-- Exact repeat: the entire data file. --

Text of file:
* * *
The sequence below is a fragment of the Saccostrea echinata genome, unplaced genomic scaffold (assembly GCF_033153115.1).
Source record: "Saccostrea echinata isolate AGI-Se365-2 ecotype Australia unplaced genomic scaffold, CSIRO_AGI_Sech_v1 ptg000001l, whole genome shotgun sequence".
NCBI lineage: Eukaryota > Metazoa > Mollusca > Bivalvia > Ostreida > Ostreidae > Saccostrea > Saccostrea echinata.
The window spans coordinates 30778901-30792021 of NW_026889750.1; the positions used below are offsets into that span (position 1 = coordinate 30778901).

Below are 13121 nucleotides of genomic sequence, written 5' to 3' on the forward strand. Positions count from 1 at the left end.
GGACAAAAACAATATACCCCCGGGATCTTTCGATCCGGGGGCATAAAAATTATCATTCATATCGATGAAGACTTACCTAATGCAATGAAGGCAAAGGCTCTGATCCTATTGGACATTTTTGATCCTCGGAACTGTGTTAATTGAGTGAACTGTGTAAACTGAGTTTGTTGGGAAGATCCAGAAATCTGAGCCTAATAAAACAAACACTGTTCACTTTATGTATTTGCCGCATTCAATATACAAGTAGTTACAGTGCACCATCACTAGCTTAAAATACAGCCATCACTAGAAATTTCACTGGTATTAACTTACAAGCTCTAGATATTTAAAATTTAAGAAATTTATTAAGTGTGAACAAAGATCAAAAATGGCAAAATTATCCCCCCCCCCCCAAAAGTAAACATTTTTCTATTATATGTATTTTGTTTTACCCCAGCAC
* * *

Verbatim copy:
The sequence below is a fragment of the Saccostrea echinata genome, unplaced genomic scaffold (assembly GCF_033153115.1).
Source record: "Saccostrea echinata isolate AGI-Se365-2 ecotype Australia unplaced genomic scaffold, CSIRO_AGI_Sech_v1 ptg000001l, whole genome shotgun sequence".
NCBI lineage: Eukaryota > Metazoa > Mollusca > Bivalvia > Ostreida > Ostreidae > Saccostrea > Saccostrea echinata.
The window spans coordinates 30778901-30792021 of NW_026889750.1; the positions used below are offsets into that span (position 1 = coordinate 30778901).

Below are 13121 nucleotides of genomic sequence, written 5' to 3' on the forward strand. Positions count from 1 at the left end.
GGACAAAAACAATATACCCCCGGGATCTTTCGATCCGGGGGCATAAAAATTATCATTCATATCGATGAAGACTTACCTAATGCAATGAAGGCAAAGGCTCTGATCCTATTGGACATTTTTGATCCTCGGAACTGTGTTAATTGAGTGAACTGTGTAAACTGAGTTTGTTGGGAAGATCCAGAAATCTGAGCCTAATAAAACAAACACTGTTCACTTTATGTATTTGCCGCATTCAATATACAAGTAGTTACAGTGCACCATCACTAGCTTAAAATACAGCCATCACTAGAAATTTCACTGGTATTAACTTACAAGCTCTAGATATTTAAAATTTAAGAAATTTATTAAGTGTGAACAAAGATCAAAAATGGCAAAATTATCCCCCCCCCCCCAAAAGTAAACATTTTTCTATTATATGTATTTTGTTTTACCCCAGCAC